( 1 ) Applies to combinations of measuring tape and drop weight.
( 2 ) If the nominal length of the measuring tape is more than 30 m, the error limit may be increased by 0.75 mm for each 30 m tape length.
Use in surveying
The measuring tape is with the advent of electro-optical distance meter in particular electronic total stations become less important, but still essential part of any survey equipment. For example, a total station recording can be checked independently by measuring the horizontal distance between two recorded points. In addition, pick-up points (AP) can be checked by measuring the distances to associated securing points (e.g. chisel marks) and comparing them with AP maps. Today steel measuring tapes are used almost exclusively; in the event of electrical hazards etc. also with polyamide / fiberglass measuring tapes. Line measuring tapes are not suitable for surveying purposes. According to DIN 6403, the length of steel measuring tapes is usually 20 m, 30 m, 50 m or 100 m.
When measuring length with freely hanging steel measuring tapes and wires, the following corrections must be added to the measured dimension :
- Calibration correction
- is determined by comparing the measuring tape with a known distance and is proportional to the measured length. Since surveying is not subject to mandatory calibration, every surveyor has to calibrate his surveying equipment himself , i. H. determine the deviation from the nominal length.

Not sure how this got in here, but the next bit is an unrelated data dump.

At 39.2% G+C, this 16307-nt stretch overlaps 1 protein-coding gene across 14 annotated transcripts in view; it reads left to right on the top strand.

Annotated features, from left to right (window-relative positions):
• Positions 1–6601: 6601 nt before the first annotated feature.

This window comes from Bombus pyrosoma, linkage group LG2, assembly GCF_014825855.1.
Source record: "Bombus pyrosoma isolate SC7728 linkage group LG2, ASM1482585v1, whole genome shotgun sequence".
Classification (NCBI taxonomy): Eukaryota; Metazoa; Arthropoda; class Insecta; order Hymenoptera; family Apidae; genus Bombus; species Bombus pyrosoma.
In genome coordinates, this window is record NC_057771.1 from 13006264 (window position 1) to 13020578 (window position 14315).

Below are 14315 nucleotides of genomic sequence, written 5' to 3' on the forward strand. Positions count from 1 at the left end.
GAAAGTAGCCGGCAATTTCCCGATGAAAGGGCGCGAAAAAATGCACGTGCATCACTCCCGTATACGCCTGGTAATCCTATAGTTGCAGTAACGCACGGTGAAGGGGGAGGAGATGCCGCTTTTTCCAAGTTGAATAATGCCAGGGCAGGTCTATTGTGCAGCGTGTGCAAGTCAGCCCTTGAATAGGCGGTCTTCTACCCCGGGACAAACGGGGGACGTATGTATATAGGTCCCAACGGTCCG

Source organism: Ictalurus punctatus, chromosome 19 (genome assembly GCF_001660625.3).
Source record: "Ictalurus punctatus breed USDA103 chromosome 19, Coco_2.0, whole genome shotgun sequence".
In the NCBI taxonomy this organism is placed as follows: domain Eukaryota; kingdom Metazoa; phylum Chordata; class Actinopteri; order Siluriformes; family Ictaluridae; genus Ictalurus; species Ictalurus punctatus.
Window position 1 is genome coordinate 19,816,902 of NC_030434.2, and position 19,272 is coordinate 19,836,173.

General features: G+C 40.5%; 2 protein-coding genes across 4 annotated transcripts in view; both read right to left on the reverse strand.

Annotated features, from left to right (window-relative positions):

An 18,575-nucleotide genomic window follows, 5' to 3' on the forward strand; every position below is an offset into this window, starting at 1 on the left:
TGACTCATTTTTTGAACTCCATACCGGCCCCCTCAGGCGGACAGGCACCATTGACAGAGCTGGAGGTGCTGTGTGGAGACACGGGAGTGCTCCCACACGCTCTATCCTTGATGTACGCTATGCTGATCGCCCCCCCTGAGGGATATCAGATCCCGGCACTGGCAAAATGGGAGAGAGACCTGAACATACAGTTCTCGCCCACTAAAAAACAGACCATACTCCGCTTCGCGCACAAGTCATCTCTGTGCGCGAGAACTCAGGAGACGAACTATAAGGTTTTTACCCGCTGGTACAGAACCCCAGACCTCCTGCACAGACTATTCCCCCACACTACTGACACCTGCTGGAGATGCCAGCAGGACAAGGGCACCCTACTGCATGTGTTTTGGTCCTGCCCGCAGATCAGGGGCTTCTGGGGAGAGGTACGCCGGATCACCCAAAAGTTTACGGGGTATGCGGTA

- Temperature correction
- is determined with the help of the expansion coefficient of the tape material and usually refers to 20 ° C
- Sag correction
- it is only to be attached if the freely hanging measuring tape sags; it depends on the difference between the chain line and the tendon
- Clamping force correction
- it depends on the tensile stress, which is determined with a measuring tape tensioner, a spring balance , during the measurement, on the cross-section of the tape and on the modulus of elasticity of the tape material
- Alignment correction
- it must be attached when the measuring tape is inclined or at the side
The corrections listed are not applied for short distances that have to be determined with centimeter accuracy. However, the corrections play a major role in precision measurements with wires that are mostly made of invar , the coefficient of thermal expansion is almost zero. These wires are subjected to a constant tension by weights or springs. Usually you work with freely hanging wires. In order to keep the slack small, the cross-section of the wires is small. Measuring wires have no division, but are i. A. Provided at both ends with a short metal strip made of the same material, which has a zero point and often an additional division on both sides of the zero point.
- Bertold Witte , Peter Sparla: Surveying and the basics of statistics for the construction industry . 7th edition. Wichmann, 2011, ISBN 978-3-87907-497-6 .
- Heribert Kahmen: Applied Geodesy: Surveying . 20th edition. Walter de Gruyter, ISBN 3-11-018464-8 .
- Surveying: Standards. (= DIN pocket book 111). Beuth, Berlin 1998, ISBN 3-410-13498-0 .
- Farid Chenoune: Des hommes et des modes. Deux siècles d'élégance masculine. Paris 1993, p. 42.
- Kohlrausch, Friedrich: Practical Physics: For use in teaching, research and technology . BG Teubner, Stuttgart, 1996
- Directive / EU of the European Parliament and of the Council of February 26, 2014 on the harmonization of the legal provisions of the member states regarding the making available of measuring devices on the market